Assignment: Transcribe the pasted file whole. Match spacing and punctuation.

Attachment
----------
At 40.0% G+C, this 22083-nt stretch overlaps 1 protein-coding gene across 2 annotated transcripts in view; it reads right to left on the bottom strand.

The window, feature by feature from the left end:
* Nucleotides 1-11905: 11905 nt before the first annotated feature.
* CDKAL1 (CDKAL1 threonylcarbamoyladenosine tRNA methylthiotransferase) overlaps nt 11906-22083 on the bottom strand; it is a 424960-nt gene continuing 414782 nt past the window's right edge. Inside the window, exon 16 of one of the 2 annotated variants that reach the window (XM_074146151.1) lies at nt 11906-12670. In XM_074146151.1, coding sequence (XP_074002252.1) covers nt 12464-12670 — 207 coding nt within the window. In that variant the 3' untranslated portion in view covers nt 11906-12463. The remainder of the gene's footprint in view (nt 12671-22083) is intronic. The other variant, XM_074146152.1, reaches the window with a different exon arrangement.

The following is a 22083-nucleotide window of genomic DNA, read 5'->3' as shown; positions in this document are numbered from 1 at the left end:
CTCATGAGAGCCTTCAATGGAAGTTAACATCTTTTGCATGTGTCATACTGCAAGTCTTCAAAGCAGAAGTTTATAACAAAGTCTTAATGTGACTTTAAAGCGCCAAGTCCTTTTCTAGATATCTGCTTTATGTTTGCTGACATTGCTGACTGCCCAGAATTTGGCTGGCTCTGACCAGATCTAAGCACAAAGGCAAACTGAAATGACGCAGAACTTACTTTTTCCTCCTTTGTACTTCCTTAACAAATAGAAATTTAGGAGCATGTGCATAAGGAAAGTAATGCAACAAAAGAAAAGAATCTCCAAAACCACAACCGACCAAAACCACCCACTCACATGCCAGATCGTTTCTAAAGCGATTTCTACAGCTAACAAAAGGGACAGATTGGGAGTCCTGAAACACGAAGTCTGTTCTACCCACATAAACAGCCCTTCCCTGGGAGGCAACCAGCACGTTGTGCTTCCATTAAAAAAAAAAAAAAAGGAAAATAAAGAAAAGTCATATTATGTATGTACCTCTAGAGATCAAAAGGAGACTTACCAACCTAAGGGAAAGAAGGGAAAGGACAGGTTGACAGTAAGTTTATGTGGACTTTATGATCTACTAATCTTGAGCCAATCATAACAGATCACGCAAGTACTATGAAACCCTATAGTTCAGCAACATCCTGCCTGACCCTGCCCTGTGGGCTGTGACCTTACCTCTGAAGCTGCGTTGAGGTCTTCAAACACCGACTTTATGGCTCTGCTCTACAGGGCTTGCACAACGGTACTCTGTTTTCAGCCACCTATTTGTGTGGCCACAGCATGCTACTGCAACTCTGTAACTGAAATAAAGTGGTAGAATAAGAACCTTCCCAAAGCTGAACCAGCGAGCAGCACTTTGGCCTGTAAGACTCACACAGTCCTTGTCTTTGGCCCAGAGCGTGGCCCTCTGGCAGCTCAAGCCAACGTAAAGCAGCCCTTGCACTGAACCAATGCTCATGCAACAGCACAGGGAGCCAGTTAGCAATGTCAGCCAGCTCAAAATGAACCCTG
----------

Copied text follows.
At 40.0% G+C, this 22083-nt stretch overlaps 1 protein-coding gene across 2 annotated transcripts in view; it reads right to left on the bottom strand.

The window, feature by feature from the left end:
* Nucleotides 1-11905: 11905 nt before the first annotated feature.
* CDKAL1 (CDKAL1 threonylcarbamoyladenosine tRNA methylthiotransferase) overlaps nt 11906-22083 on the bottom strand; it is a 424960-nt gene continuing 414782 nt past the window's right edge. Inside the window, exon 16 of one of the 2 annotated variants that reach the window (XM_074146151.1) lies at nt 11906-12670. In XM_074146151.1, coding sequence (XP_074002252.1) covers nt 12464-12670 — 207 coding nt within the window. In that variant the 3' untranslated portion in view covers nt 11906-12463. The remainder of the gene's footprint in view (nt 12671-22083) is intronic. The other variant, XM_074146152.1, reaches the window with a different exon arrangement.

The following is a 22083-nucleotide window of genomic DNA, read 5'->3' as shown; positions in this document are numbered from 1 at the left end:
CTCATGAGAGCCTTCAATGGAAGTTAACATCTTTTGCATGTGTCATACTGCAAGTCTTCAAAGCAGAAGTTTATAACAAAGTCTTAATGTGACTTTAAAGCGCCAAGTCCTTTTCTAGATATCTGCTTTATGTTTGCTGACATTGCTGACTGCCCAGAATTTGGCTGGCTCTGACCAGATCTAAGCACAAAGGCAAACTGAAATGACGCAGAACTTACTTTTTCCTCCTTTGTACTTCCTTAACAAATAGAAATTTAGGAGCATGTGCATAAGGAAAGTAATGCAACAAAAGAAAAGAATCTCCAAAACCACAACCGACCAAAACCACCCACTCACATGCCAGATCGTTTCTAAAGCGATTTCTACAGCTAACAAAAGGGACAGATTGGGAGTCCTGAAACACGAAGTCTGTTCTACCCACATAAACAGCCCTTCCCTGGGAGGCAACCAGCACGTTGTGCTTCCATTAAAAAAAAAAAAAAAGGAAAATAAAGAAAAGTCATATTATGTATGTACCTCTAGAGATCAAAAGGAGACTTACCAACCTAAGGGAAAGAAGGGAAAGGACAGGTTGACAGTAAGTTTATGTGGACTTTATGATCTACTAATCTTGAGCCAATCATAACAGATCACGCAAGTACTATGAAACCCTATAGTTCAGCAACATCCTGCCTGACCCTGCCCTGTGGGCTGTGACCTTACCTCTGAAGCTGCGTTGAGGTCTTCAAACACCGACTTTATGGCTCTGCTCTACAGGGCTTGCACAACGGTACTCTGTTTTCAGCCACCTATTTGTGTGGCCACAGCATGCTACTGCAACTCTGTAACTGAAATAAAGTGGTAGAATAAGAACCTTCCCAAAGCTGAACCAGCGAGCAGCACTTTGGCCTGTAAGACTCACACAGTCCTTGTCTTTGGCCCAGAGCGTGGCCCTCTGGCAGCTCAAGCCAACGTAAAGCAGCCCTTGCACTGAACCAATGCTCATGCAACAGCACAGGGAGCCAGTTAGCAATGTCAGCCAGCTCAAAATGAACCCTG